Unconscious bias in the workplace occurs when people favour others who look like them and/or share their values and/or beliefs. For instance, a person may be drawn to someone with a similar educational background, from the same area, or who is the same colour or ethnicity as them.
Unconscious bias in the workplace can influence decisions in recruitment, promotion and performance management. It could be discriminatory when the unconscious bias relates to one of the nine protected characteristics.
Affinity bias, is when someone feels an affinity with another person as they have similar life experiences. For example, where an employer meets an employee or potential employee and is reminded of themselves when they were younger because of the employees’ personal circumstance or personality type. For Instance, a manager who worked hard to achieve his position despite never doing very well at school may treat an employee who left school without qualifications more favourable than the other staff. This could be because, subconsciously, they are reminded of their younger self. The same can be true of a manager who is educated to degree level, favouring employees who have also been to university.
The Halo Affect
Another form of unconscious bias is known as the halo effect. This is where a positive trait is transferred onto a person without anything really being known about that person. For example, those who dress conservatively are often seen as more capable in an office environment, based purely on their attire.
Behaviour which reinforces the bias is noticed, whilst behaviour which does not is ignored. This is how decisions based on unconscious bias are justified.
Everyone has unconscious biases. The brain receives information all the time from our own experiences and what we read, hear or see in the media and from others. The brain uses shortcuts to speed up decision making and unconscious bias is a by-product. There are times when this sort of quick decision making is useful. For example, if faced with a dangerous situation. However, it is not a good way to make decisions when dealing with recruiting or promoting staff.
- Unconscious bias is natural.
- It is unintended.
- But can affect decisions.
- It can be mitigated.
Unconscious bias at work can influence decisions in recruitment, promotion, staff development and recognition. But it can lead to a less diverse workforce. Employers can overlook talented workers and instead favour those who share their own characteristics or views.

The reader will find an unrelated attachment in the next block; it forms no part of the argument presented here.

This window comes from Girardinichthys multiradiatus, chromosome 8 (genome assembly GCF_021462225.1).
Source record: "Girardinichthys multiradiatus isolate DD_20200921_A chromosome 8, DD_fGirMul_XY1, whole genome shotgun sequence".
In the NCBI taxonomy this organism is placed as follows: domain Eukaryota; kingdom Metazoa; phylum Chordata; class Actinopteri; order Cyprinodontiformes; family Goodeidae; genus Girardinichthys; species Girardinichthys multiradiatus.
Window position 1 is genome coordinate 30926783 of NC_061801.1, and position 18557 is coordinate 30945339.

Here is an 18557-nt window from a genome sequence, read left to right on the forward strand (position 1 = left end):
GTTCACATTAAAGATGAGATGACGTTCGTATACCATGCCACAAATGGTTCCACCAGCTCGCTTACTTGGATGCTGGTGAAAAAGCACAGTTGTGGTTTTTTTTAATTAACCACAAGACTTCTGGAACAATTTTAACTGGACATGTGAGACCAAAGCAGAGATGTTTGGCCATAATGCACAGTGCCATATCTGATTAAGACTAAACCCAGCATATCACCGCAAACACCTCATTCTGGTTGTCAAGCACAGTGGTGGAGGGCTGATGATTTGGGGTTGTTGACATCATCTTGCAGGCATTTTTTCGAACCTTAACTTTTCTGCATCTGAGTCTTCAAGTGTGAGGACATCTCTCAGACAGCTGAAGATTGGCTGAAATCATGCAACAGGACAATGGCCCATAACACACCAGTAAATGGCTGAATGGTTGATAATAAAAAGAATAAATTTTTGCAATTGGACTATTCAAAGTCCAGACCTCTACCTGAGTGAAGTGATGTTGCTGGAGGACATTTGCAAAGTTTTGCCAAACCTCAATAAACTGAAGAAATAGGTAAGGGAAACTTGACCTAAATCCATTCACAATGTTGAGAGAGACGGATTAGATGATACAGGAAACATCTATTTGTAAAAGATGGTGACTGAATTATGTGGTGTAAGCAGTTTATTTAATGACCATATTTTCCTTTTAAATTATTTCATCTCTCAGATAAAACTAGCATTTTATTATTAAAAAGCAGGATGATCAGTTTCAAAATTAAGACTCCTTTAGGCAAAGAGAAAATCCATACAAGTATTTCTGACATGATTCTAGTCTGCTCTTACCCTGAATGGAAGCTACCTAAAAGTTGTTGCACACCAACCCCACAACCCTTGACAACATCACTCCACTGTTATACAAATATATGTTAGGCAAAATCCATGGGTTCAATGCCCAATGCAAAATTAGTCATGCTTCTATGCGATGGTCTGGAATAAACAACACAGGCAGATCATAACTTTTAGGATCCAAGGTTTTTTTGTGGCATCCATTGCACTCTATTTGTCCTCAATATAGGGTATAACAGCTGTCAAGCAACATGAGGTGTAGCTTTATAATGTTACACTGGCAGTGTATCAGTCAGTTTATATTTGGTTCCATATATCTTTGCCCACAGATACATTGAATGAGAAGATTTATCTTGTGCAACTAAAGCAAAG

Where unconscious bias is against a protected characteristic, it can be discriminatory. For instance, during a recruitment process an employer ignores the skills and experience of a candidate who is a different race. They then appoint another candidate who is the same race. This could be construed as discriminatory.
Conscious thoughts are controlled and well-reasoned. Unconscious thoughts can be based on stereotypes and prejudices that we may not even realise we have. Stereotypes surrounding tattoos may subconsciously suggest a person is unlikely to conform and follow rules. Stereotypes surrounding mothers may lead to unconscious bias against women who apply for a role, which may involve regular travel away from home.
How to overcome unconscious bias
- Be aware of unconscious bias.
- Don’t rush decisions rather take your time and consider issues properly.
- Justify decisions by evidence and record the reasons for your decisions. For example, during a recruitment exercise.
- Try to work with a wider range, more diverse group of people and get to know them as individuals. This could include working with different teams or colleagues based in a different location.
- Focus on the positive behaviour of people and not negative stereotypes.
- Implement policies and procedures which limit the influence of individual characteristics and preferences.
- Train managers on how they can recognise, and overcome their own unconscious bias.
If you think you maybe looking at unconscious bias in the workplace and want to know more how to train your staff, then please call us on 01706 565332 or email firstname.lastname@example.org
Metis HR is a professional HR Consultancy based in the North West of England supporting clients across the country. We specialise in providing outsourced HR services to small and medium-sized businesses. Call us now on 01706 565332 to discuss how we may help you.